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    • Deane, Silas
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    • Franklin, Benjamin

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Documents filtered by: Author="Deane, Silas" AND Correspondent="Franklin, Benjamin"
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Copy: Library of Congress With this, you will receive Dispatches; with which you are to sail with all possible expedition. You will enclose the Dispatches in a Box with Lead, and have it always ready to sink, shoud you be in unavoidable danger of falling into the Enemies hands. To prevent this misfortune, you will constantly keep a good look-out, and be very cautious how you approach any...
ALS : Archivo Historico Nacional; draft: Harvard University Library We wish to inform your Excellency, that we are directed by the United States of America, to cultivate the Friendship of the Court of Spain, with that of France. For that purpose, as well as to pay our personal Respects to your Excellency, we purpose to wait upon you to-morrow, or on any other Day that will be more convenient,...
ALS : Archives du Ministère des affaires étrangères; LS : Archivo Historico National This memorandum, under its calm surface, conveys a sense of depression; and the commissioners had reason to be depressed. They seem to have become suddenly aware that they were in deep financial trouble, because they had made commitments that they did not have the money to honor and that Congress could not....
Reprinted from Report of the Committee of the House of the 17th February on the Subject of the Claims of the Heirs of Caron de Beaumarchais . . . (20th Congress, 1st session, House of Representatives Report No. 220; [Washington, 1828]), pp. 44–5. Beaumarchais’ letter above to the commissioners of December 6, with a copy to Vergennes, brought to a head the dispute about the cargo of the...
Copy: Connecticut Historical Society Yours of the 17th is before us. Our Letter by your Express will direct you how to proceed with the Cargo of the Amphitrite. The Ship herself is at the Order of Mr. Peltier, and the sooner he has her the better, but the Cargo is at ours. In regard to which we have nothing to alter from the Directions given in our former untill you favour us with an Answer to...
Copy: Connecticut Historical Society We have wrote Capt. Nicholson who will procure you a Passage to America and we hope it may be such a one as will be agreable. Inclosed you have a Letter for the Hon’ble the Marine Board which you will send to them and attend their future Orders. Capt. Nicholson will give you notice where to meet him, or the Ship in which you can have a passage. We are...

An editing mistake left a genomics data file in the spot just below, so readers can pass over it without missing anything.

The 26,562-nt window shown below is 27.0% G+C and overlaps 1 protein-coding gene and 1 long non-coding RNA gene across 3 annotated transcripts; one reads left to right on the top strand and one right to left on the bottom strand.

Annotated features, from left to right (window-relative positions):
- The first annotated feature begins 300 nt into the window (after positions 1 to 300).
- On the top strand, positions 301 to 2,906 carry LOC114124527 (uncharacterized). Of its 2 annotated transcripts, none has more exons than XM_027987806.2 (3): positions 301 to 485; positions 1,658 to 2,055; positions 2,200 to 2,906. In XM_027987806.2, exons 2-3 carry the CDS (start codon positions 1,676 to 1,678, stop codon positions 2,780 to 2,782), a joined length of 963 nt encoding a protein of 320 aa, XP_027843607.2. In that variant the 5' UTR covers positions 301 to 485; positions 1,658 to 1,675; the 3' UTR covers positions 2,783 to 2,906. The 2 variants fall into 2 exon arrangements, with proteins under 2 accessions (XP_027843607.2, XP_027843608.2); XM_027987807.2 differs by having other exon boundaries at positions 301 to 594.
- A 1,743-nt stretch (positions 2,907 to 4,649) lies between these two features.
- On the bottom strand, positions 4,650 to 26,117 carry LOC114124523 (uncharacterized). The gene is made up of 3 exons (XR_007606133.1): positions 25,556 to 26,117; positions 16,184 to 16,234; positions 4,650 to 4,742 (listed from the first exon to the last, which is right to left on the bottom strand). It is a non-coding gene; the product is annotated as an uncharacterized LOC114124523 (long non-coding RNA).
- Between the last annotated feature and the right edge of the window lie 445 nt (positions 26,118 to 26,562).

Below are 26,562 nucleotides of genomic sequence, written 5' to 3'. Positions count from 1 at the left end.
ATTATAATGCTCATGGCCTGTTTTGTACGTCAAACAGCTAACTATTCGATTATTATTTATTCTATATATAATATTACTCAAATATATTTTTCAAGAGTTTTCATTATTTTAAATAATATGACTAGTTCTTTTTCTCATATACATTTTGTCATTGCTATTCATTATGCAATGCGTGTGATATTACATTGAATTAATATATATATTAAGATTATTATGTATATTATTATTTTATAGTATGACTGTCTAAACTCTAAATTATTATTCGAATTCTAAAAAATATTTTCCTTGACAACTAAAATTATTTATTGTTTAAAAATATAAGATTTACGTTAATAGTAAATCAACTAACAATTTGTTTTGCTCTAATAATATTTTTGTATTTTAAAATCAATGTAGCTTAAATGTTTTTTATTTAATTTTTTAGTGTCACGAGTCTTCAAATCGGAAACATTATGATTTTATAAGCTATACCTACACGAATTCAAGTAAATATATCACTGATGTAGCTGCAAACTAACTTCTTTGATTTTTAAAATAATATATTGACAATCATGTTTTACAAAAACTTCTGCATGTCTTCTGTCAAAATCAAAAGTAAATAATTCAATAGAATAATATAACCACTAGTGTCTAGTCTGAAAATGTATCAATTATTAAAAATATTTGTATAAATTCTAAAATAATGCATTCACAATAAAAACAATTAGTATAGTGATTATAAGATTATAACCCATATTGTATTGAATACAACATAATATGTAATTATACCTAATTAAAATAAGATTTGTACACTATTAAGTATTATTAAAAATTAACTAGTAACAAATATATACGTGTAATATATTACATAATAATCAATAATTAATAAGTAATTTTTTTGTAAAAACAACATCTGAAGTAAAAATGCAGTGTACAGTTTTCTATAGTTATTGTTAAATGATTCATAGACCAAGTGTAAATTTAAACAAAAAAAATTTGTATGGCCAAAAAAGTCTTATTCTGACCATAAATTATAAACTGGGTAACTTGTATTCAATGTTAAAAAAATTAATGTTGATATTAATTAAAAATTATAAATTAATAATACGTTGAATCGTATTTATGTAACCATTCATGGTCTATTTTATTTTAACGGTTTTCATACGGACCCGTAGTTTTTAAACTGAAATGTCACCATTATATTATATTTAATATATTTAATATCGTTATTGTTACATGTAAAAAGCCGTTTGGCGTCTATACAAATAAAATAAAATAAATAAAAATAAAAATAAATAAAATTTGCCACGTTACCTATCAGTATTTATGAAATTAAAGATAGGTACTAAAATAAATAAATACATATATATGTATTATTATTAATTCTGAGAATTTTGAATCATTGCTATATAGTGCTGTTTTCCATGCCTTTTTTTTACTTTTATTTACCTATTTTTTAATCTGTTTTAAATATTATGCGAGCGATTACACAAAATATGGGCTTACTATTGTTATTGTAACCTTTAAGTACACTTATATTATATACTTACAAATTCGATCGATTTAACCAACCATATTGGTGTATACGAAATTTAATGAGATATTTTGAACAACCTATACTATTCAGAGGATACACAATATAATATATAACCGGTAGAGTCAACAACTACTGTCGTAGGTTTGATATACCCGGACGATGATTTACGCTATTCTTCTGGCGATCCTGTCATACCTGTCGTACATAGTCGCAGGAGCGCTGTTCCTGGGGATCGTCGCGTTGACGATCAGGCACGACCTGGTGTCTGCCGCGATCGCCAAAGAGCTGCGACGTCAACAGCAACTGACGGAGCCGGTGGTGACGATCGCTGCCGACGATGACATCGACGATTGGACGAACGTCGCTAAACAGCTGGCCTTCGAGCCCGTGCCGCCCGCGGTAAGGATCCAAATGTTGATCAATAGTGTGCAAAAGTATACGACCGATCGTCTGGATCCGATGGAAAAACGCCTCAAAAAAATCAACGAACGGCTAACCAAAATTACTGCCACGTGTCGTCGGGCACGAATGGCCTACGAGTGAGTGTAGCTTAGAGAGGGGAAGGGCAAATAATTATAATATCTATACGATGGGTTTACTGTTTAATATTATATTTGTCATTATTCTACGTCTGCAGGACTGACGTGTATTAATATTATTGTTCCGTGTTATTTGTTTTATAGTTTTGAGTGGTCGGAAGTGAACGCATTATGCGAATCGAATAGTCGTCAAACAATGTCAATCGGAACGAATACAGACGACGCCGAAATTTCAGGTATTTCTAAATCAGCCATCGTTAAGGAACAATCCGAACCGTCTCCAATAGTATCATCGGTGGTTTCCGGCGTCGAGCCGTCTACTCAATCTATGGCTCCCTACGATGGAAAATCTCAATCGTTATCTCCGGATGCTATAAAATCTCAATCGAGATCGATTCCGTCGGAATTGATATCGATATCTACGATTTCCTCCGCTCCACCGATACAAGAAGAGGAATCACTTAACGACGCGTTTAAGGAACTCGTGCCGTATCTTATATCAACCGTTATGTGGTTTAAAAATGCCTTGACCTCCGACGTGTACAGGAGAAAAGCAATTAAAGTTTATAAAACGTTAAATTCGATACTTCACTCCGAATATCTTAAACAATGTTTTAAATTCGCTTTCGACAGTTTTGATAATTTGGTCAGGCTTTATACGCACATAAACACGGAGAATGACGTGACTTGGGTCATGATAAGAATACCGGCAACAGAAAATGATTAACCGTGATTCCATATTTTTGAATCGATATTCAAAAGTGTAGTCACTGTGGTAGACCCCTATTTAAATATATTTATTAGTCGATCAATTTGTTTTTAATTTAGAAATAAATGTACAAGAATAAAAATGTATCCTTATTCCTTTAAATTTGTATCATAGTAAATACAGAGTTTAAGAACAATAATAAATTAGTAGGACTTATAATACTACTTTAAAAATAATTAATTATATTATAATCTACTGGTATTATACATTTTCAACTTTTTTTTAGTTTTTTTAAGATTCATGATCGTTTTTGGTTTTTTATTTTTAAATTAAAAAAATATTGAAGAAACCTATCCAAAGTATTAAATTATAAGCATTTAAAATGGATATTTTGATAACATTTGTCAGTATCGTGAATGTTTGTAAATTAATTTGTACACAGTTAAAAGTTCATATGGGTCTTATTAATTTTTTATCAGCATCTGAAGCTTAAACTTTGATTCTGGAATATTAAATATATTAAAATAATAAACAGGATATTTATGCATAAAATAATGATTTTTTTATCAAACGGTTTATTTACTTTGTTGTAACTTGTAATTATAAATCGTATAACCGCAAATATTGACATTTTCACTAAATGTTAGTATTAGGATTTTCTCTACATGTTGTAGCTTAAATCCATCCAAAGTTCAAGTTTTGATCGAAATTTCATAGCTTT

Two copies: National Archives This circular letter was a companion piece to the commissioners’ memorandum to the French and Spanish courts below, November 23, and had been equally long under consideration. Lee presented his draft of the letter to his colleagues on the 9th. An argument developed over how to interpret the old maxim that free ships make free goods: Lee’s draft had apparently...
LS and transcript: National Archives; incomplete copy: Massachusetts Archives; copy: Harvard University Library Our Dispatches of Decr. 18. which would have acquainted you with the State of our Affairs here, and our Expectations of a speedy Conclusion of the Treaties with this Court, are unfortunately returned; the French Man of War which went on purpose to carry them, having met with some...
Attested copy: Harvard University Library; copies: British Library (incomplete), National Archives (three), Sheffield City Library (two), South Carolina Historical Society We received duly your Dispatches by Mr. McCrery, and Capt. Young, dated May 20 and 30. June 13, 18, and 26 and July 2. The Intelligence they contain is very particular and Satisfactory. It rejoices us to be informed that...
Copies: British Library, Harvard University Library, National Archives (three) It is long since we had a Line from you, the last received being of the Date of [ blank in MS ] per Mr. Reed. We suppose from the same Causes which have occasioned your hearing so seldom from us, the Difficulty of finding safe Conveyances, and sometimes the Loss of the Dispatches by the Way. Mr. Lee informs you, we...